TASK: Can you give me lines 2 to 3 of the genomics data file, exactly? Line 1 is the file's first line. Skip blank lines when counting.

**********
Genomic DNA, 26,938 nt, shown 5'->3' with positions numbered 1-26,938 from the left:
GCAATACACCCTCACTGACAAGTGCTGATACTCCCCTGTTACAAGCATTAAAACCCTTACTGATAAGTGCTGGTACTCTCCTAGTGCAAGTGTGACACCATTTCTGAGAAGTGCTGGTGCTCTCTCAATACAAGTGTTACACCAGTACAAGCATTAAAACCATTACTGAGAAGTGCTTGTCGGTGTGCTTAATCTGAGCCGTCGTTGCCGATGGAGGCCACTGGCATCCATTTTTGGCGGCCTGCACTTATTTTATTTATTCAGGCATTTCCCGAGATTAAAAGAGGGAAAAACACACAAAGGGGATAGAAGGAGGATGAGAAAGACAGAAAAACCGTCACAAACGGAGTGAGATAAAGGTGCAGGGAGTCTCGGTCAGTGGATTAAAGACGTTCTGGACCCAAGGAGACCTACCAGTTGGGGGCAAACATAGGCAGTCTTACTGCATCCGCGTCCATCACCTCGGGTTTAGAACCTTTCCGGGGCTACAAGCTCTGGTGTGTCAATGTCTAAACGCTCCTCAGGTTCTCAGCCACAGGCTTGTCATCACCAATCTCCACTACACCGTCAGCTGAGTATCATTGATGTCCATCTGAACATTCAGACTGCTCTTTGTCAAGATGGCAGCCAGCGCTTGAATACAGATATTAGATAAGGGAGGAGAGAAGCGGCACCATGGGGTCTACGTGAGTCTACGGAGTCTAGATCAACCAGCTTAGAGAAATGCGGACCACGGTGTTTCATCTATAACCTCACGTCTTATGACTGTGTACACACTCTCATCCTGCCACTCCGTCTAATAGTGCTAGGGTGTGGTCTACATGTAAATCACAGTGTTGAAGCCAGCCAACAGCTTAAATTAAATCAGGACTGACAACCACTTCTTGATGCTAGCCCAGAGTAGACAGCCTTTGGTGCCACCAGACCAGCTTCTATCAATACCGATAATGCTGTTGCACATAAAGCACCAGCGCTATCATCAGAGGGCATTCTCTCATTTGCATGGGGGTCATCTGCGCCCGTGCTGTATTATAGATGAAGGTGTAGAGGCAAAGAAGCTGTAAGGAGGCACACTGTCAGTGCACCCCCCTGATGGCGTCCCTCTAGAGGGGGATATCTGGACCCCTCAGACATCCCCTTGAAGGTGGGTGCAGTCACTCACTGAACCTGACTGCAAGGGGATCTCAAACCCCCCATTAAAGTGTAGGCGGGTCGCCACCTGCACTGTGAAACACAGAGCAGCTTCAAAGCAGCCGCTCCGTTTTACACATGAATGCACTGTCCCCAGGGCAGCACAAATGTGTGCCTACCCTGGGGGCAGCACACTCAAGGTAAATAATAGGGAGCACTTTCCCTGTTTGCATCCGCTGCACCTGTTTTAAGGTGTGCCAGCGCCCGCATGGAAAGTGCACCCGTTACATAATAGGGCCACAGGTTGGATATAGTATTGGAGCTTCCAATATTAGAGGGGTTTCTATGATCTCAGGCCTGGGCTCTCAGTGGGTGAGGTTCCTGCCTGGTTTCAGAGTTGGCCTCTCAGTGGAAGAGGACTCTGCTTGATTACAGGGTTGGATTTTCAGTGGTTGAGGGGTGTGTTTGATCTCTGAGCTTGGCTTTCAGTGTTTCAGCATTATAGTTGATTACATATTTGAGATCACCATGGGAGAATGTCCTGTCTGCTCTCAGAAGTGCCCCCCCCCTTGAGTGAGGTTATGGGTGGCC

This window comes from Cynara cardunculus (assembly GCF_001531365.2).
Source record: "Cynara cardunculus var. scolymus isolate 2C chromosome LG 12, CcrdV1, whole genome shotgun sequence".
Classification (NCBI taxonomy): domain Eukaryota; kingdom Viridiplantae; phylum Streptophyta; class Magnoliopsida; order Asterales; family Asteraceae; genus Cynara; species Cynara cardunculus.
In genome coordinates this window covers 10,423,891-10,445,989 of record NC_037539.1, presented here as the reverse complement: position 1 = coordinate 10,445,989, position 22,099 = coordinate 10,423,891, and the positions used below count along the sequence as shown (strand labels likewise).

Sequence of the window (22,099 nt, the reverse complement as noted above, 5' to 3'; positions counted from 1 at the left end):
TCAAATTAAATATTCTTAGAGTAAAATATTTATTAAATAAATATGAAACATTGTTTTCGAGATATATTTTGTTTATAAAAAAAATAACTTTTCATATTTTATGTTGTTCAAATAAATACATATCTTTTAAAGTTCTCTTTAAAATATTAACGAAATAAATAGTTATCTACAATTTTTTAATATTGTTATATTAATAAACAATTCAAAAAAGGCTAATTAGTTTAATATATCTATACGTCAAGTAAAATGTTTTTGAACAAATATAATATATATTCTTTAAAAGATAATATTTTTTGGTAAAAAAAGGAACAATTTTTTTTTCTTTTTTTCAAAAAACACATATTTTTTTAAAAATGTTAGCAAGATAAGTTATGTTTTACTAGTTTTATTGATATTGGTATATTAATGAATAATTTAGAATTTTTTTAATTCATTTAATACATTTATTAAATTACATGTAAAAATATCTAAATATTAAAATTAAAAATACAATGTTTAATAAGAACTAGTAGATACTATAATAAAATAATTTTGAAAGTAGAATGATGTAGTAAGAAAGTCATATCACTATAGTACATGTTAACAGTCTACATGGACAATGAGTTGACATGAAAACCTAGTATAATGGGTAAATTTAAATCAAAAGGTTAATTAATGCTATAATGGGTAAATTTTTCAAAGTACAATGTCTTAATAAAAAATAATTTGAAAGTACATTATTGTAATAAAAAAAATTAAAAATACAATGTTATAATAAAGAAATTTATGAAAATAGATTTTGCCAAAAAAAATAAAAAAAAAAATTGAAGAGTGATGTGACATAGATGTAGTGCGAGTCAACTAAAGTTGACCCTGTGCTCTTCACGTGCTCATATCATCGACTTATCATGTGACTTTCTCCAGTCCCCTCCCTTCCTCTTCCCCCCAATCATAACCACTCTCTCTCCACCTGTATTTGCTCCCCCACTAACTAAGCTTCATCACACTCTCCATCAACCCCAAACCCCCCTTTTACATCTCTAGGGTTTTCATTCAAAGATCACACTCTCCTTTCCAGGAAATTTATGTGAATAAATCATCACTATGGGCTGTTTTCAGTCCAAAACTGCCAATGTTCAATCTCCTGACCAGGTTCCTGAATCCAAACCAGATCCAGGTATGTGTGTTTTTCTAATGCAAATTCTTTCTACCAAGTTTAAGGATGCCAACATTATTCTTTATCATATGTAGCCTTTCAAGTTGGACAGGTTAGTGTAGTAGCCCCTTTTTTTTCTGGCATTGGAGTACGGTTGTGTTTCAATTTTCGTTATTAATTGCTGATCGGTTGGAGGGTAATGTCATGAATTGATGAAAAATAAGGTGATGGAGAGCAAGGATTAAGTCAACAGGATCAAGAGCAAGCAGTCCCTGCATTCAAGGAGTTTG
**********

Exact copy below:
GCAATACACCCTCACTGACAAGTGCTGATACTCCCCTGTTACAAGCATTAAAACCCTTACTGATAAGTGCTGGTACTCTCCTAGTGCAAGTGTGACACCATTTCTGAGAAGTGCTGGTGCTCTCTCAATACAAGTGTTACACCAGTACAAGCATTAAAACCATTACTGAGAAGTGCTTGTCGGTGTGCTTAATCTGAGCCGTCGTTGCCGATGGAGGCCACTGGCATCCATTTTTGGCGGCCTGCACTTATTTTATTTATTCAGGCATTTCCCGAGATTAAAAGAGGGAAAAACACACAAAGGGGATAGAAGGAGGATGAGAAAGACAGAAAAACCGTCACAAACGGAGTGAGATAAAGGTGCAGGGAGTCTCGGTCAGTGGATTAAAGACGTTCTGGACCCAAGGAGACCTACCAGTTGGGGGCAAACATAGGCAGTCTTACTGCATCCGCGTCCATCACCTCGGGTTTAGAACCTTTCCGGGGCTACAAGCTCTGGTGTGTCAATGTCTAAACGCTCCTCAGGTTCTCAGCCACAGGCTTGTCATCACCAATCTCCACTACACCGTCAGCTGAGTATCATTGATGTCCATCTGAACATTCAGACTGCTCTTTGTCAAGATGGCAGCCAGCGCTTGAATACAGATATTAGATAAGGGAGGAGAGAAGCGGCACCATGGGGTCTACGTGAGTCTACGGAGTCTAGATCAACCAGCTTAGAGAAATGCGGACCACGGTGTTTCATCTATAACCTCACGTCTTATGACTGTGTACACACTCTCATCCTGCCACTCCGTCTAATAGTGCTAGGGTGTGGTCTACATGTAAATCACAGTGTTGAAGCCAGCCAACAGCTTAAATTAAATCAGGACTGACAACCACTTCTTGATGCTAGCCCAGAGTAGACAGCCTTTGGTGCCACCAGACCAGCTTCTATCAATACCGATAATGCTGTTGCACATAAAGCACCAGCGCTATCATCAGAGGGCATTCTCTCATTTGCATGGGGGTCATCTGCGCCCGTGCTGTATTATAGATGAAGGTGTAGAGGCAAAGAAGCTGTAAGGAGGCACACTGTCAGTGCACCCCCCTGATGGCGTCCCTCTAGAGGGGGATATCTGGACCCCTCAGACATCCCCTTGAAGGTGGGTGCAGTCACTCACTGAACCTGACTGCAAGGGGATCTCAAACCCCCCATTAAAGTGTAGGCGGGTCGCCACCTGCACTGTGAAACACAGAGCAGCTTCAAAGCAGCCGCTCCGTTTTACACATGAATGCACTGTCCCCAGGGCAGCACAAATGTGTGCCTACCCTGGGGGCAGCACACTCAAGGTAAATAATAGGGAGCACTTTCCCTGTTTGCATCCGCTGCACCTGTTTTAAGGTGTGCCAGCGCCCGCATGGAAAGTGCACCCGTTACATAATAGGGCCACAGGTTGGATATAGTATTGGAGCTTCCAATATTAGAGGGGTTTCTATGATCTCAGGCCTGGGCTCTCAGTGGGTGAGGTTCCTGCCTGGTTTCAGAGTTGGCCTCTCAGTGGAAGAGGACTCTGCTTGATTACAGGGTTGGATTTTCAGTGGTTGAGGGGTGTGTTTGATCTCTGAGCTTGGCTTTCAGTGTTTCAGCATTATAGTTGATTACATATTTGAGATCACCATGGGAGAATGTCCTGTCTGCTCTCAGAAGTGCCCCCCCCCTTGAGTGAGGTTATGGGTGGCC

This window comes from Cynara cardunculus (assembly GCF_001531365.2).